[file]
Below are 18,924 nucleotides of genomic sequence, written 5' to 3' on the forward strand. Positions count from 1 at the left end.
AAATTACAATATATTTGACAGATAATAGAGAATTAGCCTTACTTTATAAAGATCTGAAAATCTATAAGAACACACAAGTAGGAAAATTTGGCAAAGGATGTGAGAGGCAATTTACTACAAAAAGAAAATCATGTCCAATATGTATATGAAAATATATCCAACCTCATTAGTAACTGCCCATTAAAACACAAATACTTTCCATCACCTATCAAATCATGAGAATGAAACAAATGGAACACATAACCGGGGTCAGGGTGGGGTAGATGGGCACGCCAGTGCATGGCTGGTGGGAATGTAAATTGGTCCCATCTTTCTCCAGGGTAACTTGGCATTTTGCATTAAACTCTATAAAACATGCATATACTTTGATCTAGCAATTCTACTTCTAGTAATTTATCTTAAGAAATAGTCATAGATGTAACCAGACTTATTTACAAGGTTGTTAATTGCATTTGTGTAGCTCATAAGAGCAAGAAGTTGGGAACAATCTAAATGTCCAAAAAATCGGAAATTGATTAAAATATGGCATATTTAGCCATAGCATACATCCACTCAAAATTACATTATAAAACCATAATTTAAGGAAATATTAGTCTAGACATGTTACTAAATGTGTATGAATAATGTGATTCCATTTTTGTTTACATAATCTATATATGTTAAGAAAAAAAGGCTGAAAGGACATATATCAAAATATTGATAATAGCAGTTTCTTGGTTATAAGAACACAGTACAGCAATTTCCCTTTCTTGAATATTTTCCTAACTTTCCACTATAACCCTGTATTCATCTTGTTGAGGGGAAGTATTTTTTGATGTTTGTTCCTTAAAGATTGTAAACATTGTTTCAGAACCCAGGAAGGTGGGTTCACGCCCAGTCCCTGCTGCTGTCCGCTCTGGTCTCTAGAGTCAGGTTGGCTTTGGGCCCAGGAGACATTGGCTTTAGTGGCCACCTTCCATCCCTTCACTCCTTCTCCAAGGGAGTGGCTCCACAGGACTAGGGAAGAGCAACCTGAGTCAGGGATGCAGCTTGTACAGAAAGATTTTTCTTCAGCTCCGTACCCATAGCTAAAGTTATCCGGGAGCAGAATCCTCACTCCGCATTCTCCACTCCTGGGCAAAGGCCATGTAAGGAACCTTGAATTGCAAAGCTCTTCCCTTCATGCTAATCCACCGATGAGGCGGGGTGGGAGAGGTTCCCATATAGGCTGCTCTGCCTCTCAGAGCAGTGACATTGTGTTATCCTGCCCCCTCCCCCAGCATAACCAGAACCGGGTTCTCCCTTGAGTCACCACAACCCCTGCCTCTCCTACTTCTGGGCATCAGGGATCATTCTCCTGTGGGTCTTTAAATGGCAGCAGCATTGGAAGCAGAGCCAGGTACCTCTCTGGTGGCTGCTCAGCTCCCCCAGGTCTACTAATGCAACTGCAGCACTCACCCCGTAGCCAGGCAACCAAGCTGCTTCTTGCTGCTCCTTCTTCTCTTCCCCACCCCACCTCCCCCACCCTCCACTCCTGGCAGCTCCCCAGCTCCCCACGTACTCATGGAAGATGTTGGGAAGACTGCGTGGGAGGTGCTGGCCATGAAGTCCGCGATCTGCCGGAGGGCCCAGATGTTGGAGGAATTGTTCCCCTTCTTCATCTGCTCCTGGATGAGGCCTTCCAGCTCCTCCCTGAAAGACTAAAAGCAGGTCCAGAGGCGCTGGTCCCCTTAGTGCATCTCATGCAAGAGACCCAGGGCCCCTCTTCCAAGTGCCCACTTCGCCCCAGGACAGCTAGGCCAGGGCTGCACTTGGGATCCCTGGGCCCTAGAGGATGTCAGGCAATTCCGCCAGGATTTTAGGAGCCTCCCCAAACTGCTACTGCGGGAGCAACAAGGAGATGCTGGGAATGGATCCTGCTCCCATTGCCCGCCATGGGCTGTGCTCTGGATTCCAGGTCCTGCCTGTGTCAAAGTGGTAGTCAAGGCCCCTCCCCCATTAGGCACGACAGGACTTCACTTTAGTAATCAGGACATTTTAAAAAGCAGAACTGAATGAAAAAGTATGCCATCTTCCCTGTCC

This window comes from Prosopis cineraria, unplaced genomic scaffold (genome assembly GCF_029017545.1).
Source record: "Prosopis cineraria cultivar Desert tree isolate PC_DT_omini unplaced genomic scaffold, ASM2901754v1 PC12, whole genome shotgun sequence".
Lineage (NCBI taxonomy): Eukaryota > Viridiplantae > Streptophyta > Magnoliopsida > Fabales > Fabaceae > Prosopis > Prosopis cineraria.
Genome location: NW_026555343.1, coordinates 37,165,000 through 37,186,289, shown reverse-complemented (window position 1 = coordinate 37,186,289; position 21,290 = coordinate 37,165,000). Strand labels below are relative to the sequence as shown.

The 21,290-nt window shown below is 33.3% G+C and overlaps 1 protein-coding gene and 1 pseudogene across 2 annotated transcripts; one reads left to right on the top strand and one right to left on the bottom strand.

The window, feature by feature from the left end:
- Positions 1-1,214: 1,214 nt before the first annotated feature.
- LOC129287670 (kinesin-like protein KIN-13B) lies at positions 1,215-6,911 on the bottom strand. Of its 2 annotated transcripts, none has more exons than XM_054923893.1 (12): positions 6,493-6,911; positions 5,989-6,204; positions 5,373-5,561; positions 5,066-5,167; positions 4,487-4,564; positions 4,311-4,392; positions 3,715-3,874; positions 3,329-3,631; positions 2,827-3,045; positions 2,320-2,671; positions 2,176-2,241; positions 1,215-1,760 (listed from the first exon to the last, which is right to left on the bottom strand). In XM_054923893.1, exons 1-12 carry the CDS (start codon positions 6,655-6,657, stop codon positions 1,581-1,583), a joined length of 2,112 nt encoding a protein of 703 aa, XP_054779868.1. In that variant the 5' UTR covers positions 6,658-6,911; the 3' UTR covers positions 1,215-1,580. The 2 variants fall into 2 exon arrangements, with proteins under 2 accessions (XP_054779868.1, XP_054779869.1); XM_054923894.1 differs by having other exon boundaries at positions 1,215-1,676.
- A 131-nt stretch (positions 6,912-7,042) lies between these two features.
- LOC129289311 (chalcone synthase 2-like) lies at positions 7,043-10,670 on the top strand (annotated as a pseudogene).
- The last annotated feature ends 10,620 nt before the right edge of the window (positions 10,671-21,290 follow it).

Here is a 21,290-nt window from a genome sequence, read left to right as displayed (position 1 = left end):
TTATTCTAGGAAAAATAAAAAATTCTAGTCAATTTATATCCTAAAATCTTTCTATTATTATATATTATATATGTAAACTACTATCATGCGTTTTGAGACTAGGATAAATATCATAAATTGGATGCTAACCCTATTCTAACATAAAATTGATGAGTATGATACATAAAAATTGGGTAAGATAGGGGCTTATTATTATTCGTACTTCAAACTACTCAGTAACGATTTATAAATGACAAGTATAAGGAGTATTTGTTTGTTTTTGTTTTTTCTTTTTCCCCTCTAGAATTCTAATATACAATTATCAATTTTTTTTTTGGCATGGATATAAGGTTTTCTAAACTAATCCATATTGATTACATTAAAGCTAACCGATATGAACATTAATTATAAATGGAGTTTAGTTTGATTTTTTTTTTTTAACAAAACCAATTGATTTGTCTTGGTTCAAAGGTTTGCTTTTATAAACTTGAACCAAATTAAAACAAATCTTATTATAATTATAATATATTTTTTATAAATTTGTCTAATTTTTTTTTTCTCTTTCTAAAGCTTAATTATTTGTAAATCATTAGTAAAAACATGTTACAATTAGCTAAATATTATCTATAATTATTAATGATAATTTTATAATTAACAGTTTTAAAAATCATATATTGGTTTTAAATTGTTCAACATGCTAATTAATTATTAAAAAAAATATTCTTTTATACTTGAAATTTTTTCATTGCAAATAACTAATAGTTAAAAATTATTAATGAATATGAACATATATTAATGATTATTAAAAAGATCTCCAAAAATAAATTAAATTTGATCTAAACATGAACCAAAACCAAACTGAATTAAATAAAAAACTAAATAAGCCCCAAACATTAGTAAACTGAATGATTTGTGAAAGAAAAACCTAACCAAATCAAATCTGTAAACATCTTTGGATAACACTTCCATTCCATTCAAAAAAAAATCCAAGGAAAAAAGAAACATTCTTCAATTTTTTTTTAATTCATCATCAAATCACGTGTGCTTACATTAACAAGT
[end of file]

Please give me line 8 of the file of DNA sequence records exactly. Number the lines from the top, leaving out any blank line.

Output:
The window, feature by feature from the left end: